Updated: Jan 6
With distance learning and more time being spent at home, parents are wondering if kids are spending too much time in front of the screen. Research is starting to show that it is more about what is on the screen and how we interact with content rather than how much time we spend on it. This doesn’t mean you can be on your screen all day, but maybe we should focus on what our children are doing on their screens rather than how much time they are spending on them.
Active vs Passive Screen Time
Is scrolling through an Instagram feed the same thing as having FaceTime with a grandparent? Is taking an exercise class online the same thing as watching a TV show? Researchers are starting to break down screen time into two types: Active and Passive.
In a recent review, researchers found that screen time like watching TV and playing certain video games had a negative impact on academic performance but playing active (exercise) video games and using social interaction apps (FaceTime) did not impact academic performance the same way. So what is active and passive screen time?
Active screen time is when your child is engaging either mentally or physically with the content on the screen. This could be recording a video of themselves or dancing along with a video. They can be talking online to their teacher as they follow along on a task. This requires some level of engagement with the content that is being presented to them.
Passive screen time is more mindless, effortless time spent on the screen. This is when we scroll through our Instagram feed or quietly watch TV. Video games like CandyCrush where it’s more repetitive motions than strategy or problem solving. You are sedentary, not physically active. You don’t need to think about what you are doing as you are doing it.
Passive is best in moderation, passive can become active. Watching a TV show isn’t always bad, it’s when we binge that it turns negative. Scrolling on Instagram quietly is passive but turning to your partner and asking what they think of the picture just made that screen time active. Watching a cooking show is passive, taking an online cooking class is active. As a parent, you can regulate the type of screen time and even turn passive screen time into active screen time!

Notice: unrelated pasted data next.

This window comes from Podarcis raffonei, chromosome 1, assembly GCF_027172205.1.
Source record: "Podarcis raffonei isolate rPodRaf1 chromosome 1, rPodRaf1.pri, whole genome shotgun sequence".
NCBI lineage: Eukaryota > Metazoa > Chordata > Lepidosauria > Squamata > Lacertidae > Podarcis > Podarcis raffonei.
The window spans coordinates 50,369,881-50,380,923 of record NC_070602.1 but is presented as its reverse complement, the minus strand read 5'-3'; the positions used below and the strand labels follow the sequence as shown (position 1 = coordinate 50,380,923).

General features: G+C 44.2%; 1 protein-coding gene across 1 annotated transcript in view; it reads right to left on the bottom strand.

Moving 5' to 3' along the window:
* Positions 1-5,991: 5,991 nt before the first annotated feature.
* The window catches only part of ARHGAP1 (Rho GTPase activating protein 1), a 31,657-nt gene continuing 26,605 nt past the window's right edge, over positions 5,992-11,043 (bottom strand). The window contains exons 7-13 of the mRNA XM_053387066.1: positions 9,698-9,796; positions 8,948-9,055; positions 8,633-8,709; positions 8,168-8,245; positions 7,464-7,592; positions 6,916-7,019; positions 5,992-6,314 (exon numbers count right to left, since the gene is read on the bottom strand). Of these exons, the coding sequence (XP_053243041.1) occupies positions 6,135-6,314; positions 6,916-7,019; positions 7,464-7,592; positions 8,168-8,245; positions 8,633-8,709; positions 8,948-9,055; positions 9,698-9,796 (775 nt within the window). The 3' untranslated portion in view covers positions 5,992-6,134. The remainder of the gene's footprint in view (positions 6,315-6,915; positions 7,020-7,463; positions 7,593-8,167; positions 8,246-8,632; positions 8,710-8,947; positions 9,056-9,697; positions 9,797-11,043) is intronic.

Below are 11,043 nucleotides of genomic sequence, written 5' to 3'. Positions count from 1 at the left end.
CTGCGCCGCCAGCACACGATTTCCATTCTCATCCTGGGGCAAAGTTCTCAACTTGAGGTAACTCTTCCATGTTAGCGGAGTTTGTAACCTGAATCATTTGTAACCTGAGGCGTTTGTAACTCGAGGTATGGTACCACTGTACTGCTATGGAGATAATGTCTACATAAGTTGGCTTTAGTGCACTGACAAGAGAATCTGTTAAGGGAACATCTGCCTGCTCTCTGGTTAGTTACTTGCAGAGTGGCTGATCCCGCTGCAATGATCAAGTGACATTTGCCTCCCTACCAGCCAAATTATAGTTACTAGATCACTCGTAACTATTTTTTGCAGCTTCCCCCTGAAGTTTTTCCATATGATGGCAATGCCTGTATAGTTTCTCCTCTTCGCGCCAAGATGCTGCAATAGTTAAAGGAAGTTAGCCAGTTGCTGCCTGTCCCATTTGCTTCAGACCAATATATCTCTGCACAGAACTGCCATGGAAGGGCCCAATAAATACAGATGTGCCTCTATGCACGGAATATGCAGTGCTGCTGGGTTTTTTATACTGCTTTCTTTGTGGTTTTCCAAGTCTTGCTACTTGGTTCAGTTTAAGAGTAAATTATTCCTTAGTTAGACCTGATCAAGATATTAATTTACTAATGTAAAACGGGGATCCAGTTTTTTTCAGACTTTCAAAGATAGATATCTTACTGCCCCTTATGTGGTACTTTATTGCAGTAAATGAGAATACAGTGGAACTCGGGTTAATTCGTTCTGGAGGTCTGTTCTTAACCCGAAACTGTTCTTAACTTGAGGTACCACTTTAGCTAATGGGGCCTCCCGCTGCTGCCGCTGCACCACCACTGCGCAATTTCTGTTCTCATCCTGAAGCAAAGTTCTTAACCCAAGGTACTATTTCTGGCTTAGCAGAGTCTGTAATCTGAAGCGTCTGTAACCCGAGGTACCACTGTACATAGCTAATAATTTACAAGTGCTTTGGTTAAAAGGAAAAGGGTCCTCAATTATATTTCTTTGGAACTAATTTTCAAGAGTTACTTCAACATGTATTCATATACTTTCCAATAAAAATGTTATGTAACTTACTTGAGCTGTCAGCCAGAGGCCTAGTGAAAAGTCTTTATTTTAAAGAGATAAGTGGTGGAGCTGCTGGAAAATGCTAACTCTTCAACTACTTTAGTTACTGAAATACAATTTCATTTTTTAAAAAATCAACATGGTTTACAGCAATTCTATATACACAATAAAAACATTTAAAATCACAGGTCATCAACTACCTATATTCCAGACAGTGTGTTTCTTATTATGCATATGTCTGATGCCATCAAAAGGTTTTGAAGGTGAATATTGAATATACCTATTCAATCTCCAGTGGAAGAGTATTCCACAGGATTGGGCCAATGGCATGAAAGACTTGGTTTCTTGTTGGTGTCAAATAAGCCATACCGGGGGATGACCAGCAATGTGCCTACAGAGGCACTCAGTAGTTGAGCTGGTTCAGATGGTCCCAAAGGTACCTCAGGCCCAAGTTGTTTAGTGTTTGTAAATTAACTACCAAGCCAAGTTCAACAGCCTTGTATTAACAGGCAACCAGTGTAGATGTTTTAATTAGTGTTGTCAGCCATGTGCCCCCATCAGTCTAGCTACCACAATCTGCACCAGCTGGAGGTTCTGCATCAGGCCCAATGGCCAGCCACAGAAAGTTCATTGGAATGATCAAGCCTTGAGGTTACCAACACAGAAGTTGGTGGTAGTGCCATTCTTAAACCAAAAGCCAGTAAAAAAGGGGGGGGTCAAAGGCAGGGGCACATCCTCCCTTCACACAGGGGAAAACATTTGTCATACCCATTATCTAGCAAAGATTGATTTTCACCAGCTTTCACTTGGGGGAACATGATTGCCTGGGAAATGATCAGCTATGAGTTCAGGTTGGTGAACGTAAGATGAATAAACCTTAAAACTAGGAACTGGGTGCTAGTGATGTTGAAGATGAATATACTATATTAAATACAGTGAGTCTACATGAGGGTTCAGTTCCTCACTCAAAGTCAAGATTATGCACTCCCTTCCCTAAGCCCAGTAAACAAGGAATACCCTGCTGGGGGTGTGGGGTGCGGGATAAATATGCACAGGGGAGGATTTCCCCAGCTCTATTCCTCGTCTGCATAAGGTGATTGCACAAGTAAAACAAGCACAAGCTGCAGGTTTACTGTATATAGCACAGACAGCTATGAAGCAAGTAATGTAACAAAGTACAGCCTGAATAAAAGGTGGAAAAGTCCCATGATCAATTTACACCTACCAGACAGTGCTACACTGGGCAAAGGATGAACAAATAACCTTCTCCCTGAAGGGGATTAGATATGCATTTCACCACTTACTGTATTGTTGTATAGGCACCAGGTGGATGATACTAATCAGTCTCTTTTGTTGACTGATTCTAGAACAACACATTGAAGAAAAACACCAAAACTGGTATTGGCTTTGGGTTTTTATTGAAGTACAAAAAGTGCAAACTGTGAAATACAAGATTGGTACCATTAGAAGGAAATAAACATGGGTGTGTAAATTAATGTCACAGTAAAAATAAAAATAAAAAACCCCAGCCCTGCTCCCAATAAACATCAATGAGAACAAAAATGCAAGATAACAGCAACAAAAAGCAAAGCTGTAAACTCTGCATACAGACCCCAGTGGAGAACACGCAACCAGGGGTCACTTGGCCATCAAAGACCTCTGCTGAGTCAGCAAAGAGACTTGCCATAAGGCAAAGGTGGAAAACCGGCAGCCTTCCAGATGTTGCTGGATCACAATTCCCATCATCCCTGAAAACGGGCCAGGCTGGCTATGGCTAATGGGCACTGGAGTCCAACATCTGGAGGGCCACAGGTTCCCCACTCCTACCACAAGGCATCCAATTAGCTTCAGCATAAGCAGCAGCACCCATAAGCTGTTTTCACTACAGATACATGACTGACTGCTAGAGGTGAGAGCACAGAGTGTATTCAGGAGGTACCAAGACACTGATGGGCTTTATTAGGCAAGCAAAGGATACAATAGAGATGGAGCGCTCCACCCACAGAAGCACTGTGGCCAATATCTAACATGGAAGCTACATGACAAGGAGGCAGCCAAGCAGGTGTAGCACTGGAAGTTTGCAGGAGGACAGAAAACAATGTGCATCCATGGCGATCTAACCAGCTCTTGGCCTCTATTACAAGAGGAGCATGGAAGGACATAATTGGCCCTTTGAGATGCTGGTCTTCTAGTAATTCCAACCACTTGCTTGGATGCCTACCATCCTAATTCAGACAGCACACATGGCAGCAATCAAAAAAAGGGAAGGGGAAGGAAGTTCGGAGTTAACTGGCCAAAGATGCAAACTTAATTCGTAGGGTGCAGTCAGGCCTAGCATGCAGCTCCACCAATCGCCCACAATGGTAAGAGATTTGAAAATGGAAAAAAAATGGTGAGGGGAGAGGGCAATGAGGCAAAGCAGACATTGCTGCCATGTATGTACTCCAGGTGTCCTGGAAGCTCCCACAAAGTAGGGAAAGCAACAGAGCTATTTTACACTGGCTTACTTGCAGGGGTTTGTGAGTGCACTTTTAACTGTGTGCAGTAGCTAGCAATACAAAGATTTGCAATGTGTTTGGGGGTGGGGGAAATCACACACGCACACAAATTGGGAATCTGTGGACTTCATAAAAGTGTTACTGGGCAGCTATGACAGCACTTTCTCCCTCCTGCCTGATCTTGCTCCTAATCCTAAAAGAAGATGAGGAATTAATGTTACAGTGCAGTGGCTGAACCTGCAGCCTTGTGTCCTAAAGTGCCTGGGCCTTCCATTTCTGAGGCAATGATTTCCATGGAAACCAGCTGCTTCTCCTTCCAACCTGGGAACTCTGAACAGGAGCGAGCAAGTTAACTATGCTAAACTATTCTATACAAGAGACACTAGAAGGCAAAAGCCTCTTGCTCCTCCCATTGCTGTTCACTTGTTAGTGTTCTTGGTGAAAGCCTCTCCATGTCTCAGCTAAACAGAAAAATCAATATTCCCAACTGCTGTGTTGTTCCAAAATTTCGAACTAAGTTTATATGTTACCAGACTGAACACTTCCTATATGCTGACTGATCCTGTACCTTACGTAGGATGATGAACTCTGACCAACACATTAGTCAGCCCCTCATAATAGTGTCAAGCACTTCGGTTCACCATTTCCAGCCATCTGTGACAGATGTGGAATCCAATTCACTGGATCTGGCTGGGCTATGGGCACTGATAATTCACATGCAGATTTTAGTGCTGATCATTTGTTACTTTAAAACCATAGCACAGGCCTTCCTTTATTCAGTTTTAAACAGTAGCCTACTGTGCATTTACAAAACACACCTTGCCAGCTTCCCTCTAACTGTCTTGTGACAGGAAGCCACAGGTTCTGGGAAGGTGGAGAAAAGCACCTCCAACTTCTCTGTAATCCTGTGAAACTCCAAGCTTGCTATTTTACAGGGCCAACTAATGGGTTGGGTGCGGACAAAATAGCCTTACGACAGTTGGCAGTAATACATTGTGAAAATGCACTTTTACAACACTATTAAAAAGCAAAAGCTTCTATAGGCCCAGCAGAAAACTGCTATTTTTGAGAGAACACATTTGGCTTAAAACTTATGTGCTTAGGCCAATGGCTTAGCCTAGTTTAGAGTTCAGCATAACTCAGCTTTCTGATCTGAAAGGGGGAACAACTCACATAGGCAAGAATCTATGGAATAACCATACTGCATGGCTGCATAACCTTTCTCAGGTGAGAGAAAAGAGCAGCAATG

What Can A Parent Do About Screen Time?
In 2015 the American Academy of Pediatrics (AAP) gathered experts from various fields to discuss children growing up in a digital world. Overarching themes of that conference showed that content mattered and how parents role-modeled/regulated their digital use was important too. Here are a few things you can do at home with your child’s screen time:
Role-model technology use and set clear boundaries. Show kids how to manage online time by creating offline time yourself. Have clear times when technology is ok and times when the screens are off. Screen time shouldn’t be a babysitter, reward or punishment. Create a plan around screen time that works for your family. Remember, passive screen time is part of our modern world, so show them the time and place for it!
Content matters, mix it up! Encourage more active screen time than passive screen time. Have content where kids get up and move, or content that encourages them to create something. Get content that is culturally diverse too, the online world should represent the real world!
Turn off before bedtime. Have a routine where screen time is off before bedtime to avoid the negative consequences of screen time. The blue light from your digital screen impacts your sleep cycle and makes it hard to unwind. Screen time impacts the reward center of the brain which is why it can be hard to get kids off the screen. Setting a routine provides clear expectations and turning off before dark helps the body unwind.
Don’t just monitor, interact with your child too! Maybe you watch a movie together and talk about it. Or play a game that requires strategy with two people. Remember, it’s not just what is on the screen but how we engage with the screen too. Show them the online etiquette and behavior you expect out of them by navigating the online world together!
Offline doesn’t have to compete with online. Both online and offline can reinforce each other. We did things before the internet! If your child loves Minecraft, have blocks around the house for offline time. Do they just love Paw Patrol? Have stuffed animals around the house they can turn into characters from their favorite shows. But remember, offline doesn’t have to be the same as online. We can’t recreate the Pokemon world but we can wonder about dragons and come up with our own super powers!
As we move forward in the digital world, more research is still needed on what is the best way to use screen time at young ages. You can refer to the AAP guidelines and speak with your pediatrician about screen time if you’re concerned. Screen time, active or passive, doesn’t replace real time interactions or going outside. However, as research grows, parents can shift their mindset; it’s beneficial to look at WHAT your child is doing on their screen so you can worry less about HOW LONG they are spending on it.